By Mark Dummett, BBC News
The Kabul Star football is manufactured in a large house in the Afghan capital. The production line runs through its many rooms.
Hexagons of leather are cut and painted in the garage, they are sewn into balls in the living room, washed in the upstairs bathroom, and put in bags in the master bedroom.
What makes the factory really unusual though is that all 60 of its workers are women.
Under the Taleban, women were banned from outside work. Even now, many Afghan families do not let their wives and daughters leave home without a male companion, and the vast majority of shopkeepers, and even customers in the capital are men.
"It's just an Afghan cultural thing," was one shopper's explanation.
But since the US-led coalition ousted the Islamist regime from power after 9/11, more and more Afghan women have gone back to work.
"We want to show the world that Afghan women can achieve something," explained Aziza Mohmad, whose charity Humanitarian Assistance for Women is behind the football factory.
"Under the Taleban, women were forced to stay at home, but now we have freedom," she said.
As well as earning a wage, she says the Kabul Star workers are also trained and encouraged to set up shop on their own.
Despite all the challenges Afghan women face, the government says a growing number have done exactly that since 2001.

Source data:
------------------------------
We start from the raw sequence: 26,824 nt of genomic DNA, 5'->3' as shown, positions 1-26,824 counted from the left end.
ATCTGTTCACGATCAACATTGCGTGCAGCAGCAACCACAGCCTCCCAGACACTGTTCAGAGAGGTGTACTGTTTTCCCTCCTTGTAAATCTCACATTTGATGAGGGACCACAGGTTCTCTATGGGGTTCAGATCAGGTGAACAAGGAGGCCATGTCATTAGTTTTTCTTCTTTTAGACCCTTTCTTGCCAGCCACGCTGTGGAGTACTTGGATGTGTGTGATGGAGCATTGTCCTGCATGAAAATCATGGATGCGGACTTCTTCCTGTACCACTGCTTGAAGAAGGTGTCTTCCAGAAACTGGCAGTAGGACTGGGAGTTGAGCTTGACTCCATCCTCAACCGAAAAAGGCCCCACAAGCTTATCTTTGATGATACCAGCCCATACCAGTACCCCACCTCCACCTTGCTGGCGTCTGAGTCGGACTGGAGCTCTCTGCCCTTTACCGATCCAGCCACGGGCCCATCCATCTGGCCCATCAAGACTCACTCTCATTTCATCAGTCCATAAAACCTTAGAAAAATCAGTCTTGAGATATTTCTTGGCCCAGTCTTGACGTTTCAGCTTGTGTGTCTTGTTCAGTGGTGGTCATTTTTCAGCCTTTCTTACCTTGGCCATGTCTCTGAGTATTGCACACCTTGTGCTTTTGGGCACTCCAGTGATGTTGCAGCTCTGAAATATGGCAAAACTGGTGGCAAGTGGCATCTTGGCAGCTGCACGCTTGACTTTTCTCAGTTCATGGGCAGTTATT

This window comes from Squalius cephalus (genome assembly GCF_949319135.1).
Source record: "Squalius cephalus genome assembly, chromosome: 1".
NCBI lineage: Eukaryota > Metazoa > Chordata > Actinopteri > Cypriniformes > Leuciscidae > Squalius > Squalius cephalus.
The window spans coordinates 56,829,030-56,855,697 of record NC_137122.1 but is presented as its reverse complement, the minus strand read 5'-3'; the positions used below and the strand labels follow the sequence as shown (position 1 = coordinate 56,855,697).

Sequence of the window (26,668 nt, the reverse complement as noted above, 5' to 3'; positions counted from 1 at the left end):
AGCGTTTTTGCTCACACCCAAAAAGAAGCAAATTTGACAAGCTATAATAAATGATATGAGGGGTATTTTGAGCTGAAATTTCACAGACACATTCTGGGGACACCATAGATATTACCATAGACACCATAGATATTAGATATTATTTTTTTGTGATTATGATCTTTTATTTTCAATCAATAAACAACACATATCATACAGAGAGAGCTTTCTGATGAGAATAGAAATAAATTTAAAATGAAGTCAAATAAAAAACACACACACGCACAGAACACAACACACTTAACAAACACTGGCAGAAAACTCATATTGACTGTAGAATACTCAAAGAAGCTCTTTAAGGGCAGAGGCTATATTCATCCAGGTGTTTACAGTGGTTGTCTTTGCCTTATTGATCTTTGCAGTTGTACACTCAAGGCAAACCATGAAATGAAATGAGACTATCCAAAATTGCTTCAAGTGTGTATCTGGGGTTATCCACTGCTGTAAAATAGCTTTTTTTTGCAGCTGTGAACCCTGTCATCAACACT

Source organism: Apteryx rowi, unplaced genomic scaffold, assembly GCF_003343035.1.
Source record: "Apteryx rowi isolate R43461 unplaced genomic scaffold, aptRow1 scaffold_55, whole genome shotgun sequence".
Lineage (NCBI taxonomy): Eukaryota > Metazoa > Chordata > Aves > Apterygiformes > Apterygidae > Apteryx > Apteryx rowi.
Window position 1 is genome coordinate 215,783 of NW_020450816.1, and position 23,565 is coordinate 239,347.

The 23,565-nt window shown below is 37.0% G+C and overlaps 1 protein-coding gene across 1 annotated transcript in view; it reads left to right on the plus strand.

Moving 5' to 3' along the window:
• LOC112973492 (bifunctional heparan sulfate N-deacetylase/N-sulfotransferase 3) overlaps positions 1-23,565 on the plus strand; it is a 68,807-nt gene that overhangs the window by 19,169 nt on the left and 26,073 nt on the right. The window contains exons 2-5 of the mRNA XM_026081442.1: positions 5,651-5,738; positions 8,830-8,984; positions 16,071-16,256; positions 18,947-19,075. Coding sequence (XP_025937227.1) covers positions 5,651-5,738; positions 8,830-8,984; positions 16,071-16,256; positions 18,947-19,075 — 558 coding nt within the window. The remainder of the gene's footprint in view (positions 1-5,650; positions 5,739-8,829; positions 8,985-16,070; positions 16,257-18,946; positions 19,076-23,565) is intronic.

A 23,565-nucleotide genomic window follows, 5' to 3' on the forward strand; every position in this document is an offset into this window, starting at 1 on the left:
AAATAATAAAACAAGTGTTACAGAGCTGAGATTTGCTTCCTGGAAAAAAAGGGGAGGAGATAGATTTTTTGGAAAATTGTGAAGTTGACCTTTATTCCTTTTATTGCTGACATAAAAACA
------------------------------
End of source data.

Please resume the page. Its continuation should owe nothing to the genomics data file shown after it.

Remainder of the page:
"This is a really positive trend," said Omar Zakhilwal, president of the Afghan Investment Support Agency, a government body which promotes enterprise. "There are a lot of women who are now coming to the forefront."
"Within a few years you will see that women not only have a significant role, as they have always had in the production of commodities, but they will also be heading their own businesses and enterprises."
One women already doing so is Hasina Sherjan, whose company Boumi exports embroidered curtains, cushion covers and other goods to Europe and America.
For her the biggest difficulties have nothing to do with being a woman, but the dire state of Afghanistan's infrastructure after two decades of war and misrule.
"The main challenge is the lack of electricity. We have to run the generator all day long, and that is expensive every week, every month."
According to Ms Sherjan it is hard for her to compete with similar goods made in other Asian countries. For example the textile factory she buys her cotton from - Afghanistan's only textile factory - uses technology dating back to 1939.
"Because the cost of living is so high, the salaries we pay are higher than those in India, China and Indonesia," she complains.
Other business people - both men and women - say cheap products made in Afghanistan's neighbours Iran and Pakistan are dumped on the local market and corrupt government officials do little to protect them.
Then there is the ongoing insecurity in the south and east of the country, caused by the Taleban and other anti-government forces, and fuelled by Afghanistan's most successful economic sector - the illegal drugs trade.
It is clearly a difficult place to do business.
And Mariam Siddiqi of the Afghan Women's Business Council warns: "Without women involved in the process, the reconstruction of Afghanistan will fail."